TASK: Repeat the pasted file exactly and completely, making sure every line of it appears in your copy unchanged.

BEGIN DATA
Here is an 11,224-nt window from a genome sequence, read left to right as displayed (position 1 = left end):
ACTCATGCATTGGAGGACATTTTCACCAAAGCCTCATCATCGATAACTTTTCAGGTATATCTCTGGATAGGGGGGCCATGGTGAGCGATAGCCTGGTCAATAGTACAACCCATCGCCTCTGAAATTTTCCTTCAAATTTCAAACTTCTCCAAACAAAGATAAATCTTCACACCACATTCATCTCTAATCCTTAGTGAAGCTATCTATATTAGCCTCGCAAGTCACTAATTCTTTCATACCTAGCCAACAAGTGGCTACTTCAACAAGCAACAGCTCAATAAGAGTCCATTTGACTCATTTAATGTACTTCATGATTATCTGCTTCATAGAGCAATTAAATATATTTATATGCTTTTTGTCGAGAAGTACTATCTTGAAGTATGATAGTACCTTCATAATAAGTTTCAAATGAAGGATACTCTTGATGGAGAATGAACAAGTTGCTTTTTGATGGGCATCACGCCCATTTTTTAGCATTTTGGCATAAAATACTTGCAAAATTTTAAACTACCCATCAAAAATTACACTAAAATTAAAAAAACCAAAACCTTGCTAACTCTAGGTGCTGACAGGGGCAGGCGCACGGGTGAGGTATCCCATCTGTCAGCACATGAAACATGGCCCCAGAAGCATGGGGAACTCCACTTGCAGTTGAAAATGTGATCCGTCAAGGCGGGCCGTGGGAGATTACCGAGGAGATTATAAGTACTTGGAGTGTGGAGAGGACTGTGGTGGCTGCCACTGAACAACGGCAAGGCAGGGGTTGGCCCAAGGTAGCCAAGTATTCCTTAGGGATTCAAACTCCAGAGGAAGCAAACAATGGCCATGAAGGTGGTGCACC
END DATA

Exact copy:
Here is an 11,224-nt window from a genome sequence, read left to right as displayed (position 1 = left end):
ACTCATGCATTGGAGGACATTTTCACCAAAGCCTCATCATCGATAACTTTTCAGGTATATCTCTGGATAGGGGGGCCATGGTGAGCGATAGCCTGGTCAATAGTACAACCCATCGCCTCTGAAATTTTCCTTCAAATTTCAAACTTCTCCAAACAAAGATAAATCTTCACACCACATTCATCTCTAATCCTTAGTGAAGCTATCTATATTAGCCTCGCAAGTCACTAATTCTTTCATACCTAGCCAACAAGTGGCTACTTCAACAAGCAACAGCTCAATAAGAGTCCATTTGACTCATTTAATGTACTTCATGATTATCTGCTTCATAGAGCAATTAAATATATTTATATGCTTTTTGTCGAGAAGTACTATCTTGAAGTATGATAGTACCTTCATAATAAGTTTCAAATGAAGGATACTCTTGATGGAGAATGAACAAGTTGCTTTTTGATGGGCATCACGCCCATTTTTTAGCATTTTGGCATAAAATACTTGCAAAATTTTAAACTACCCATCAAAAATTACACTAAAATTAAAAAAACCAAAACCTTGCTAACTCTAGGTGCTGACAGGGGCAGGCGCACGGGTGAGGTATCCCATCTGTCAGCACATGAAACATGGCCCCAGAAGCATGGGGAACTCCACTTGCAGTTGAAAATGTGATCCGTCAAGGCGGGCCGTGGGAGATTACCGAGGAGATTATAAGTACTTGGAGTGTGGAGAGGACTGTGGTGGCTGCCACTGAACAACGGCAAGGCAGGGGTTGGCCCAAGGTAGCCAAGTATTCCTTAGGGATTCAAACTCCAGAGGAAGCAAACAATGGCCATGAAGGTGGTGCACC